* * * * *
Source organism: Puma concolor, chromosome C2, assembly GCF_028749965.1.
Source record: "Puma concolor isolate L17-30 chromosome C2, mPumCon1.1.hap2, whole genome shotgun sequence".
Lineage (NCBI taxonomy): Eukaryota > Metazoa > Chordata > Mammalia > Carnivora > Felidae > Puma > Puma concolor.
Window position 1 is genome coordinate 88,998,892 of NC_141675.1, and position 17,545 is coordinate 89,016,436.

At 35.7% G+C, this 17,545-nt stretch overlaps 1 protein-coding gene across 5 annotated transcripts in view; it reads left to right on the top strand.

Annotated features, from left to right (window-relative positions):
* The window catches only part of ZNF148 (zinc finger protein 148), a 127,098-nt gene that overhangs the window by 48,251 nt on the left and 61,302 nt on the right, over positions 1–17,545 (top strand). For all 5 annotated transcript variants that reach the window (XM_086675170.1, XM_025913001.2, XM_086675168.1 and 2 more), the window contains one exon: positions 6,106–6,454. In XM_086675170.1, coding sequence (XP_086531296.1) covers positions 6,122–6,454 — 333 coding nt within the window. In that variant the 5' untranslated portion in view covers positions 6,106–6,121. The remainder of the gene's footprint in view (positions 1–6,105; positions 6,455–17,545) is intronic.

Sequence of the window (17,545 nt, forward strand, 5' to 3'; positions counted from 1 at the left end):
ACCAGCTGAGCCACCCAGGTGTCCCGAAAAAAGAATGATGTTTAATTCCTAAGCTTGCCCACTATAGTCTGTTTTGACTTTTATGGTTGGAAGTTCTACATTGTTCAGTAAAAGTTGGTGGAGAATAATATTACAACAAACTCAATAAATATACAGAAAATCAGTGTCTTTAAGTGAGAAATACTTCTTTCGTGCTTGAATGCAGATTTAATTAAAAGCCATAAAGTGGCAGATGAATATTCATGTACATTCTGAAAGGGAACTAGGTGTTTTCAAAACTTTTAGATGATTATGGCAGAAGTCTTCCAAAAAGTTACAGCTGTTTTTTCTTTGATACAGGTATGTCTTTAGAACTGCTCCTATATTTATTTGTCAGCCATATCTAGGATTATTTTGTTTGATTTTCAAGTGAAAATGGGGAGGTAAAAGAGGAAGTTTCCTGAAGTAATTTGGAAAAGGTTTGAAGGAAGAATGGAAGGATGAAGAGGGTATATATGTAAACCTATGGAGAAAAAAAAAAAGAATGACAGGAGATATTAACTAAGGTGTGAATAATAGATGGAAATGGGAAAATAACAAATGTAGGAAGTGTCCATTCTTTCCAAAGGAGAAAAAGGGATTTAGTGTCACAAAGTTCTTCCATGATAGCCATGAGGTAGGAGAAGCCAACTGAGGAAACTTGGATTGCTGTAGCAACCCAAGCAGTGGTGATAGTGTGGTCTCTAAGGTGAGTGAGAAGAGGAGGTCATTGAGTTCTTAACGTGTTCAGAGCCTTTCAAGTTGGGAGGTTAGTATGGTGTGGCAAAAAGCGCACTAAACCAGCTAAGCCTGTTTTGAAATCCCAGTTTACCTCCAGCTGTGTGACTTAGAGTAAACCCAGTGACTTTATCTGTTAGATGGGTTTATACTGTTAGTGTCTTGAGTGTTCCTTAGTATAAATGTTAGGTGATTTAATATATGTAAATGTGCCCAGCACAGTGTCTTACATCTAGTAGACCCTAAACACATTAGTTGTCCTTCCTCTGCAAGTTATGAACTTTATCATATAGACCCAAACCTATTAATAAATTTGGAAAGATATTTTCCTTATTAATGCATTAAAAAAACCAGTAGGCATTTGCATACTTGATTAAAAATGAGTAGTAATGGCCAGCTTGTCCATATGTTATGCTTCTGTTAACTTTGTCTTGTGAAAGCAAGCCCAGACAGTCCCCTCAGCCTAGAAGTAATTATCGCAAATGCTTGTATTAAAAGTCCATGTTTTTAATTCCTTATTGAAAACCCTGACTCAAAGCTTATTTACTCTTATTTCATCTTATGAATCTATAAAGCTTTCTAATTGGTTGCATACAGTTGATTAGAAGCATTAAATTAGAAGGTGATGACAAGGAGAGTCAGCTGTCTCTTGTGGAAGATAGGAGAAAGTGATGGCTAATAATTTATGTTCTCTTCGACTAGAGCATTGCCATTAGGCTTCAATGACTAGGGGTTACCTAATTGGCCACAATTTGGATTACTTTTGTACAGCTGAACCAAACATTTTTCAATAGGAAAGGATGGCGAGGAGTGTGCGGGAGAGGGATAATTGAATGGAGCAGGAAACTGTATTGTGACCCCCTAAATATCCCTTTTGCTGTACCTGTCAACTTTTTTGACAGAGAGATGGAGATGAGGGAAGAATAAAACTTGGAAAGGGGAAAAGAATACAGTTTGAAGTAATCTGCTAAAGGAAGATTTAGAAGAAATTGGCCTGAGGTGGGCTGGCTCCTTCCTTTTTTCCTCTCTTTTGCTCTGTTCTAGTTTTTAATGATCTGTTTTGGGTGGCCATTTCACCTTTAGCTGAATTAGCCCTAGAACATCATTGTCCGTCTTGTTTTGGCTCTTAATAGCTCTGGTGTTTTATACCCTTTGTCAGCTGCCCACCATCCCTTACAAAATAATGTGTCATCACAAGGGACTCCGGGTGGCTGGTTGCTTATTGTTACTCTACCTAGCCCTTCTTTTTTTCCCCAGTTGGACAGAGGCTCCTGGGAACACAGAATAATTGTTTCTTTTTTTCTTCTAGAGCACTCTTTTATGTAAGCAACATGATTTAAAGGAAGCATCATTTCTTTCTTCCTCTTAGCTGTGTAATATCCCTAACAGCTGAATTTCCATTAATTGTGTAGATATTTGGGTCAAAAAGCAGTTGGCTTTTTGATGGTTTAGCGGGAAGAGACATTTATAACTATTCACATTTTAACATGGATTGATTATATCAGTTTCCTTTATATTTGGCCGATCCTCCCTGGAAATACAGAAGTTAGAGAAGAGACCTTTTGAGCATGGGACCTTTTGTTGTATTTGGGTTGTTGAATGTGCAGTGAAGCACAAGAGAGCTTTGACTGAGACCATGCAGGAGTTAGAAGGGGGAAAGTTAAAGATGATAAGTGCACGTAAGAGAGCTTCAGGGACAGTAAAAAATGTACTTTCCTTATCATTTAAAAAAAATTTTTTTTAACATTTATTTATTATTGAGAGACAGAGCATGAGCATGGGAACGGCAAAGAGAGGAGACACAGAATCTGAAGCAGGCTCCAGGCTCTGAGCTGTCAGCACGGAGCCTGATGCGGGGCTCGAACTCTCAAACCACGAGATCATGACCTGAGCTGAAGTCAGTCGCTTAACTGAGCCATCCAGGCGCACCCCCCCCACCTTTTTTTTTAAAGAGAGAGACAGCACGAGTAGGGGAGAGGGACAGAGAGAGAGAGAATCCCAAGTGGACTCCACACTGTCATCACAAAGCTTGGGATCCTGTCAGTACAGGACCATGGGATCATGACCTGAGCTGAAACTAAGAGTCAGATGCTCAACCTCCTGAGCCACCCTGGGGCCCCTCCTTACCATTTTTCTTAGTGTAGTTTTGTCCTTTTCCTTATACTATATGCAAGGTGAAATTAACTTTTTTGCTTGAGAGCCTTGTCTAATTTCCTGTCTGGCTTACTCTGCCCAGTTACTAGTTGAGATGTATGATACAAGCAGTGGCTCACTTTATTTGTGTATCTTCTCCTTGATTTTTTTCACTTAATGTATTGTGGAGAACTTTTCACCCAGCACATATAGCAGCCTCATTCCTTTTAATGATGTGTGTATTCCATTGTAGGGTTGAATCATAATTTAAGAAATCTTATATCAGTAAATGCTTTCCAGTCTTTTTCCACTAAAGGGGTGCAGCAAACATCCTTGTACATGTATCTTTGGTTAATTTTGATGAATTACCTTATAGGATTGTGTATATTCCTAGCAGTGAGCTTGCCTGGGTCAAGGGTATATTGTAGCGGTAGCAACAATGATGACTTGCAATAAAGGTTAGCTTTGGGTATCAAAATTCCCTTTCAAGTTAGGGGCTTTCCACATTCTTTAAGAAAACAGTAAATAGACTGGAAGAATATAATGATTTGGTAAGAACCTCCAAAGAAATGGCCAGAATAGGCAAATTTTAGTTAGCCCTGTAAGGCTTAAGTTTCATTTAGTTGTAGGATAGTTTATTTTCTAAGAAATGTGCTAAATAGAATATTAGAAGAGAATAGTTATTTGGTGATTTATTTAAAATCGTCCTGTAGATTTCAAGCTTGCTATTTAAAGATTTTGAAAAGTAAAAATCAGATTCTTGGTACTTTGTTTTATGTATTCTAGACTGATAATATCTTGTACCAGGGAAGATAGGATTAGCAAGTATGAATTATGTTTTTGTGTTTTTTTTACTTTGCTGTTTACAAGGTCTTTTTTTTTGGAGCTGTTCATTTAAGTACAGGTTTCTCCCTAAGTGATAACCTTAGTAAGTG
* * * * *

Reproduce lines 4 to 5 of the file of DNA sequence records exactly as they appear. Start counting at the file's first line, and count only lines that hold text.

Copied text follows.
Window position 1 is genome coordinate 88,998,892 of NC_141675.1, and position 17,545 is coordinate 89,016,436.

At 35.7% G+C, this 17,545-nt stretch overlaps 1 protein-coding gene across 5 annotated transcripts in view; it reads left to right on the top strand.